• CES Dublin Favorito

    CES Dublin has three campuses that are perfectly located in the very heart of Dublin city centre. The school is on the same street as Dublin Castle, Trinity College and Cultural Quarter - Temple Bar....

  • Emerald Cultural Institute Favorito

    The Emerald Cultural Institute is an English Language School with two year-round campuses in Dublin and offering an exciting range of Junior Summer Programmes in Ireland and the UK. We have over 30...

  • Frances King School of English Dublin Favorito

    Established in 1973, Frances King has over 45 years' experience of teaching English. We teach more than 3,500 students a year from over 70 different countries in our schools in Dublin and London.


Dublin river

Dublin, capital of the Republic of Ireland, is a popular place to learn English thanks to its rich literary heritage, fascinating history, musical traditions and thriving pub, club and night scene.

The city has many historical landmarks, like the 13th century Dublin Castle, the Ha’penny Bridge, Mansion House, Poolbeg Towers, Christ Church Cathedral and many ancient churches.

The National Gallery of Ireland houses a renowned collection of Irish paintings, including works by Jack B. Yeats, and every major European school of painting is also represented, including works by Caravaggio, Titian, Vermeer and Goya. Another must-see is the Book of Kells, written around 800 AD, one of the most beautifully illuminated manuscripts in the world. It can be seen in the library of Trinity College, which is also worth a visit.

Dublin is one of the literary capitals of the world and was designated a UNESCO City of Literature in 2010.

Birthplace of James Joyce, William Butler Yeats, George Bernard Shaw and Samuel Beckett, it is also home to several national museums, concert halls and theatres.

One of Dublin’s popular attractions is the Guinness Brewery, which was founded in 1759. The Guinness Storehouse® tour is a regular excursion for language school groups. This world-famous ale is enjoyed in the many pubs across the city, in the areas around St Stephen’s Green, Harcourt Street and the ‘pub hub’ of Temple Bar, where live music is often performed. For those who prefer a cocktail in a trendy, modern bar, Lower Leeson Street has a good choice of stylish venues and night clubs.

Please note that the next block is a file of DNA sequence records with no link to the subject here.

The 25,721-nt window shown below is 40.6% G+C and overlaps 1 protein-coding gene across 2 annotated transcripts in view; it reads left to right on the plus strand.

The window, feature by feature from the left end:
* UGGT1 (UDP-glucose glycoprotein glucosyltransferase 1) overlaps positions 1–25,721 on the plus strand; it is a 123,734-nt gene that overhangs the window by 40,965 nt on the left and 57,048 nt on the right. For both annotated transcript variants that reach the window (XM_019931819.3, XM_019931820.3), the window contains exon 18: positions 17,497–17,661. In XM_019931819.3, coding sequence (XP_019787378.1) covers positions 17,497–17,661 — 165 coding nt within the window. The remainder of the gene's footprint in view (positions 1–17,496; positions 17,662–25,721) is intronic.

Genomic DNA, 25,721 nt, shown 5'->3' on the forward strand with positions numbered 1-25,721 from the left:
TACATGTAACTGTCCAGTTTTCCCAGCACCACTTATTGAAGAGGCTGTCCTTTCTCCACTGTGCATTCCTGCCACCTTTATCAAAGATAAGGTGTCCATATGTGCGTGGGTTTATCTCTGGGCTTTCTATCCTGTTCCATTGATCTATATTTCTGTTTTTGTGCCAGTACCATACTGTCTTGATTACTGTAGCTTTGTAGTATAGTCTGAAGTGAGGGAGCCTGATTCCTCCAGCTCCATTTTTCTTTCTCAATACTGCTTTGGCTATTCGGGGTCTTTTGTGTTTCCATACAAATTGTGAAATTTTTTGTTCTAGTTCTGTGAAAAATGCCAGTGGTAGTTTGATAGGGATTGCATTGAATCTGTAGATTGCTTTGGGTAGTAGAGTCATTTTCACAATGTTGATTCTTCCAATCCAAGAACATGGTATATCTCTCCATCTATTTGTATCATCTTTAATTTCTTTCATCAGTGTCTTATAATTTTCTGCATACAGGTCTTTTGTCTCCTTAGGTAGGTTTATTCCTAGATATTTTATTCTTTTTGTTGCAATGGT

For food-lovers, Dublin offers traditional dishes with local ingredients from both land and shore.

Dublin’s location near the sea means fish and seafood dishes are always on the menu, such as “Dublin Lawyer” - lobster cooked in whiskey and cream.

Dublin is part of the Eurozone and a popular shopping destination for both locals and tourists, who flock to areas such as Henry Street and the Jervis and Ilac Shopping Centres. It also has more green areas per square kilometre than any other European capital city: St Stephen's Green is right next to one of the main shopping areas, Grafton Street. Ireland’s capital also has a thriving market culture, the most historic of which is Moore Street.

The countryside beyond Dublin is beautiful and it is easy to travel on to other parts of Ireland.

You are currently offline. Some pages or content may fail to load.